Paul Evans: Okay. And do you have like an after action review, would you then sit down when you get back to the office and sort of debrief with the lawyer?

Adriana Giometti: That’s absolutely what you would do and then work out strategically what you’ll be doing next?

Paul Evans: Yeah. Well that’s a good approach. That’s a really important [inaudible 00:05:54] though, isn’t it? Because, as you point out, and the lawyers are remunerated around their specialty or their area of law. So yeah, so that’s strategic approach. Someone having an overarching view, okay, where to from here and it might be in that discreet area of law but it may well also bringing other people in to collaborate around it.

Adriana Giometti: And that’s exactly what we found. I mean I’ve been to meetings and come back and the lawyer I went with didn’t receive any word been but another group did, and you know, it’s all, you know, we all work for the same firm and there’s no real solos here, either. So we, you know, everyone’s helping each other build their business.

Paul Evans: Yeah. And you have a law degree. So do you think in the, in the spirit of candor, do you think that that is a, is it an advantage when you are going out with lawyers to see clients or in house counsel or …

Adriana Giometti: Yeah. I think it helps. I think it does lend itself to lawyers feeling a lot more comfortable with you going out with him. And you know, the other thing is I would … everything that I asked the lawyers to do here, I’ve done myself. I was a big business developer when I was a tax lawyer and liked it so much that I began as a business development specialist, but you know, I would never ask them to do something I haven’t done already.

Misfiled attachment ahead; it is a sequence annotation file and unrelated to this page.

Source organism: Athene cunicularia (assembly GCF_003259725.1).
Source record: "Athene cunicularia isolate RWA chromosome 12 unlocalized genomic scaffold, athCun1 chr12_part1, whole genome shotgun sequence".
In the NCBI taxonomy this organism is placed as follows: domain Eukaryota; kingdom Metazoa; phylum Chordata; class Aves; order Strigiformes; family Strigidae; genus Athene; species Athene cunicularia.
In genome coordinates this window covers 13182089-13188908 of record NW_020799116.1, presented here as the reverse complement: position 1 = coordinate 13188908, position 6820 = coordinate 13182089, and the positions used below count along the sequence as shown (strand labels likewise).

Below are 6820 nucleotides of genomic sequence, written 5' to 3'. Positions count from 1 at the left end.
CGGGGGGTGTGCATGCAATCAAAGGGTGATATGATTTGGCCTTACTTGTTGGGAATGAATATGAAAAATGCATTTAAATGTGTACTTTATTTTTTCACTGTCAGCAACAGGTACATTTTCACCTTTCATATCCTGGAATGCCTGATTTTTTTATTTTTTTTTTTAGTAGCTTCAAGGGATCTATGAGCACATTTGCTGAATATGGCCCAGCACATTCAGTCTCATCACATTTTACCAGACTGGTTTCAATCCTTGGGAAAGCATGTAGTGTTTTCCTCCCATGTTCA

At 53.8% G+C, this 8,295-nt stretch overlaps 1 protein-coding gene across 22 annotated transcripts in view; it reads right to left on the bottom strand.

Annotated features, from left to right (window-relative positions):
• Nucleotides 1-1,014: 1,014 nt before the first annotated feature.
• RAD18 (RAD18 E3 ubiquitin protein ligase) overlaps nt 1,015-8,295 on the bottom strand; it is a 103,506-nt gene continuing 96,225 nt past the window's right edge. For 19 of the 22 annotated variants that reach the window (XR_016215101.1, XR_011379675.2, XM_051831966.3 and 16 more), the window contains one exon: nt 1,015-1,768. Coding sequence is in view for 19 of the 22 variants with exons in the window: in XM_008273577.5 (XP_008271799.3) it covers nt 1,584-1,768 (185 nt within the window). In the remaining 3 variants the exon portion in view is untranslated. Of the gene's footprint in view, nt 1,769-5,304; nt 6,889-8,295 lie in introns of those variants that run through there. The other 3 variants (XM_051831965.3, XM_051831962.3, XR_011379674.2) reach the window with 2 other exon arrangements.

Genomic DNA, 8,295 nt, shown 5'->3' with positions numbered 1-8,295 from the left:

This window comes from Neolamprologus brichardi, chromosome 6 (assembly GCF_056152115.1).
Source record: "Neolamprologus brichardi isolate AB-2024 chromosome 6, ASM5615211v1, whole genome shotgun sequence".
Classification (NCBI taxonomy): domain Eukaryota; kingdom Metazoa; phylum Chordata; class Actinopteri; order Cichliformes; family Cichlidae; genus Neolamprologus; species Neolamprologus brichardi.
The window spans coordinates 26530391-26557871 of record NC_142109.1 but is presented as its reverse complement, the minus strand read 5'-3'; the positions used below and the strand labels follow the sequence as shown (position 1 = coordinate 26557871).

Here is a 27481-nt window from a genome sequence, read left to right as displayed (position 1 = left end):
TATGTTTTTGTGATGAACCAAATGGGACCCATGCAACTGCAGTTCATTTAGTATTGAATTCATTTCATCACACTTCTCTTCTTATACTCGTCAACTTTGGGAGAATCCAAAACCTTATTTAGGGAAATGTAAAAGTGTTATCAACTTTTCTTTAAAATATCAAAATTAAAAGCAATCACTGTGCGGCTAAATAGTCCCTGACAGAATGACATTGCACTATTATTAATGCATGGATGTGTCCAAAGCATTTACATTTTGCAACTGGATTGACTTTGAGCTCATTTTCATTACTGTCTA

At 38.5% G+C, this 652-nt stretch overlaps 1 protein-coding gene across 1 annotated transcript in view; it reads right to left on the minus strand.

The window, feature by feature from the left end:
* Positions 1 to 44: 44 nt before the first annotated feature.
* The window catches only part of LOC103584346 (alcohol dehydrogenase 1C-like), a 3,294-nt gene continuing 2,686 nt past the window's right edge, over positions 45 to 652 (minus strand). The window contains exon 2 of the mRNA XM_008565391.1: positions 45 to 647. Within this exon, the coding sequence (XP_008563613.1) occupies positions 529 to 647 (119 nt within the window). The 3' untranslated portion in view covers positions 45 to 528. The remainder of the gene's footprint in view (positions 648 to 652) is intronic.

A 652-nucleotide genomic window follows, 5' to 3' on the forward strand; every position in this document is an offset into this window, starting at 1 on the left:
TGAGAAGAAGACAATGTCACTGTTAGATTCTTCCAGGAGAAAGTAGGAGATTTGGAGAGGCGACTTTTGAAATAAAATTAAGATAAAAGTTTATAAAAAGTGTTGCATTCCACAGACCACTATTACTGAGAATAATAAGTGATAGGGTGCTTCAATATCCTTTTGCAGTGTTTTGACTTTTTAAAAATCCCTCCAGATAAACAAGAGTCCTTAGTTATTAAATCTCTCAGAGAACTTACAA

Paul Evans: Yeah. How would you compare, say the approach that Ernst and Young, a chartered accounting firm with say Holman Webb or Hall and Wilcox or another law firm? Is there a fundamental difference in approach in terms of business development?

Adriana Giometti: Yeah, I think the accounting firms are definitely more progressive, especially the big ones. They’re the leaders, we would say, in business development. We’re following suit.

Adriana Giometti: The legal profession is probably catching up quicker than it has in the past, but it’s about changing mindsets and it’s about, you know, leadership from the top.

Adriana Giometti: If you have someone leading from the top that’s promoting a strong business development culture amongst the firm, you’ll find that business developers are given the opportunity to show how they can really add value to the business. I think that’s what we’ve found.

Adriana Giometti: I found working at Holman Webb was that from the beginning there was a belief that business development’s really important and you know, we trust you and we’re going to follow your suit. So help us out. And it’s worked pretty well for us.

Adriana Giometti: You know, I’ve been here a really long time. Turnover’s normally 18 months I think in my role but not my particular role. Sorry. In my profession. And you know I’ve been, we’ve been here for a long time and I think it’s a testament to the firm and its culture and its, you know … the partners here give the executive team the ability to make decisions and to assist them moving into the future.